Very few things are permanent in my garden. I plant them, stare for a while (sometimes for a couple of years) before making a change. I guess I’m something of a tentative gardener. I need my plants to be hardy enough to sustain a move or two. I suppose the best way to avoid this problem is to make a good plan. Unfortunately, however, sometimes I fall in love with plants at the nursery and have to find a place for them when I get home. Other times I second guess myself and must reverse the initial decision. Finally, there are the times when I just realize that the plant just needs a better home.
Let me give you a few examples. I really love what Proven Winners has done in the last few years. You can buy a set of four to six plants to create your own beautiful containers and hanging baskets. I bought this white set and added the Heliotrope to the centre for a bit of colour and some height. As the plants grew in, it looked ok, but not perfect, at least in my mind.
So I replaced the purple with a bit of Japanese Blood Grass that I had in another pot. This is how that looked:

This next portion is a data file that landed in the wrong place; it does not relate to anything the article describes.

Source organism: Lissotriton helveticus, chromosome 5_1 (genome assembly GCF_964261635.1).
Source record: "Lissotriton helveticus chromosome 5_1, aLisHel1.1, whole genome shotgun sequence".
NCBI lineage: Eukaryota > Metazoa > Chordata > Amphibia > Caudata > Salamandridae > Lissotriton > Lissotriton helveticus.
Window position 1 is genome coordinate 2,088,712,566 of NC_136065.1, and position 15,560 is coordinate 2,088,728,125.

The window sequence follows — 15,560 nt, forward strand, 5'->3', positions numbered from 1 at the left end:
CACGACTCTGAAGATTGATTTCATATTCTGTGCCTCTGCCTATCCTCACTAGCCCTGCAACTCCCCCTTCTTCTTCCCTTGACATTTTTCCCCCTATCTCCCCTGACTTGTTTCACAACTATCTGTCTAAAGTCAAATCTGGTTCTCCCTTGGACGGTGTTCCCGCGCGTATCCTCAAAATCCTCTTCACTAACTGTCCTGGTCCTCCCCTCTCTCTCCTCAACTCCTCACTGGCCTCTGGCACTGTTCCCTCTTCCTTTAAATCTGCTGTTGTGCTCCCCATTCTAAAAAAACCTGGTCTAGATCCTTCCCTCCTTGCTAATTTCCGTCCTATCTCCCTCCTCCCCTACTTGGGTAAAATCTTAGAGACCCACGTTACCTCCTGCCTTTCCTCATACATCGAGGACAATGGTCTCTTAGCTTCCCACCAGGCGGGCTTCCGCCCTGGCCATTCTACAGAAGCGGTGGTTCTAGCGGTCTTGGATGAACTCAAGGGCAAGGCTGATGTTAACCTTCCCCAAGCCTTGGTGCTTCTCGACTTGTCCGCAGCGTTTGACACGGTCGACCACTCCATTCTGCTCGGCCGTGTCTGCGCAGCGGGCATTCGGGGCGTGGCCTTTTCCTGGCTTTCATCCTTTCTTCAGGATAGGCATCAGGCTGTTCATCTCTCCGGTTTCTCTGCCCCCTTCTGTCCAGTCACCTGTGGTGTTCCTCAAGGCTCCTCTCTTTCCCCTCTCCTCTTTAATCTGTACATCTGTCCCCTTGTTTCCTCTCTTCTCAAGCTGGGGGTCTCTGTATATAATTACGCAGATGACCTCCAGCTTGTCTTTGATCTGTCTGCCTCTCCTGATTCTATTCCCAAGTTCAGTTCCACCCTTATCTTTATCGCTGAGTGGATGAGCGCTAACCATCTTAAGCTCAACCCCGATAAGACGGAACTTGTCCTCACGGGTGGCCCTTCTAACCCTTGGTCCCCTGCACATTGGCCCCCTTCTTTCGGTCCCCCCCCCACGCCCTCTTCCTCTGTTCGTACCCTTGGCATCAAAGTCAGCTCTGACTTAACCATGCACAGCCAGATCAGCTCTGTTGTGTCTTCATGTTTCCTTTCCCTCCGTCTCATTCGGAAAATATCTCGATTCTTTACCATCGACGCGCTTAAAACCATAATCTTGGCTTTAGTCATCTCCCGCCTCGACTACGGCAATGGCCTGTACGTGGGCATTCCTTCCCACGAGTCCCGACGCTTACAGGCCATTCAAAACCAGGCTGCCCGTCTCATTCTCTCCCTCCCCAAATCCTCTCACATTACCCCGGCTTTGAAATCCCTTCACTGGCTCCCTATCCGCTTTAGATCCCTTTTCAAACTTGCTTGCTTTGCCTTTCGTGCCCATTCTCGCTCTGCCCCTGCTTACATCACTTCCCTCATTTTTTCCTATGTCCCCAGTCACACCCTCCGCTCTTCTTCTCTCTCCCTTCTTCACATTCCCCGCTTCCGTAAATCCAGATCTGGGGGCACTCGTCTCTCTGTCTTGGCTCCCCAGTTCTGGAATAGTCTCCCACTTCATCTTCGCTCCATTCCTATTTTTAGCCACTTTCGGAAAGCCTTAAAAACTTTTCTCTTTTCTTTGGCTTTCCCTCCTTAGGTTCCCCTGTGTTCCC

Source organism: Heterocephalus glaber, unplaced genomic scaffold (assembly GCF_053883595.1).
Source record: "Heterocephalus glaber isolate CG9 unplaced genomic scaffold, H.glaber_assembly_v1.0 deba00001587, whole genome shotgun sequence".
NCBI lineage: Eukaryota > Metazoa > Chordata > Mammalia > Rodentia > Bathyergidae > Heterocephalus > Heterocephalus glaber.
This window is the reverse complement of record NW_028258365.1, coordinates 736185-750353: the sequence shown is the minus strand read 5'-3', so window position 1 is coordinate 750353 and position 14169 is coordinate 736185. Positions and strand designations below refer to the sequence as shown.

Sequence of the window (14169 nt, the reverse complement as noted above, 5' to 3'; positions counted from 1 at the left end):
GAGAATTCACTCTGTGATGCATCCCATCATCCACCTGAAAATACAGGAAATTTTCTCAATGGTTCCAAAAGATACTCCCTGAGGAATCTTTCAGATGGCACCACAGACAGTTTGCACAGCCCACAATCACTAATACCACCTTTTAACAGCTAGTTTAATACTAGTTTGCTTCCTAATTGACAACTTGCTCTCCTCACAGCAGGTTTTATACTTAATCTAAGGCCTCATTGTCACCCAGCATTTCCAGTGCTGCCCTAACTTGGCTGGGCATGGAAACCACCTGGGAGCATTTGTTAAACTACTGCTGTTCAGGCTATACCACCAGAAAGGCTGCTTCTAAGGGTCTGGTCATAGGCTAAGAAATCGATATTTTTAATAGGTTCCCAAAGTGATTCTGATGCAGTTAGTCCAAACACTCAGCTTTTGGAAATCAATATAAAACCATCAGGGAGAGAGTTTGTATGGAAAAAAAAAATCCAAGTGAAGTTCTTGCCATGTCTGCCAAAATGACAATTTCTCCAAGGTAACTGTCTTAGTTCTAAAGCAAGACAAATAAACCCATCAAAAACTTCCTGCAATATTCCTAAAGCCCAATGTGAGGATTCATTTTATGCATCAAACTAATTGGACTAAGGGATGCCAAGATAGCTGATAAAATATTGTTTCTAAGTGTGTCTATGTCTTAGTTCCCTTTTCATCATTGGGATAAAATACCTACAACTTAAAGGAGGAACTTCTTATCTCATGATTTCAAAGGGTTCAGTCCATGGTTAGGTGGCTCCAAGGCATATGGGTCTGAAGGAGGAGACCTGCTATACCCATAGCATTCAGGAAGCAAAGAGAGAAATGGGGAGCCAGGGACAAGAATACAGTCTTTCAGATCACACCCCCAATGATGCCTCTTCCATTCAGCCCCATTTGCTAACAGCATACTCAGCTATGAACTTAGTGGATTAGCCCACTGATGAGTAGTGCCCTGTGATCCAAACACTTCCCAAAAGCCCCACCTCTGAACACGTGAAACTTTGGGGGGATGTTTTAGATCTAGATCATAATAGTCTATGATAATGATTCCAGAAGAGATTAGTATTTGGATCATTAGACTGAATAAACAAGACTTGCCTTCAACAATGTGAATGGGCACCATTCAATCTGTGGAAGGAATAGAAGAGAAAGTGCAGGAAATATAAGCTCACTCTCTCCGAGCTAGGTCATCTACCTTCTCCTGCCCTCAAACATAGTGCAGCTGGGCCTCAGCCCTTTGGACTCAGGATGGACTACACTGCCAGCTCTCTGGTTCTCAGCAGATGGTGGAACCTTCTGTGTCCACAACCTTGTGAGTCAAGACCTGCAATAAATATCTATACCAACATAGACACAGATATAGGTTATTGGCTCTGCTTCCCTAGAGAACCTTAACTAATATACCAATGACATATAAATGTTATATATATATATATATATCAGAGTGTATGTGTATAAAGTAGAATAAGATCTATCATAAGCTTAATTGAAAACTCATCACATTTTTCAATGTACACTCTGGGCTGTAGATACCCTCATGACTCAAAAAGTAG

I think I really like the difference in height better.
Check out the side garden in my back yard the first summer after I set my hostas. The was a fun exercise the autumn before. Having spent so much money on landscaping, I then pillaged Ian’s and my friend Debbie’s garden for donations.
As I stared at my garden over the next summer, I decided that the lack of symmetry, was making me a little crazy, so I decided to move the large hosta from the front row to a position in the far right corner. I also decided to split the Siberian Bugloss in the middle which had really begun to spread this spring.
The garden looks more balanced now. It benefits from the symmetry, and of course the additions I have made.
There are risks. My Siberian Bugloss looked rather limp for about six weeks after I made the move. I had split this chunk off to create a third patch. Siberian Buglosses have become one of my perennial favourites. It is one of the first plants to emerge in the spring and then literally explodes with tiny blue flowers reminiscent of forget me nots. With a little prune, their variegated leaves have a metallic sheen for the rest of the summer and last long into our temperate winters.
I needn’t have worried. With six weeks of gentle rehabilitation, my Siberian Bugloss had made a nice recovery.
There are lessons of course. For me anything I bring into the yard will have to be hardy and bear with me as I find the ideal spot. This may mean a couple of moves, but that is the way of the tentative gardener.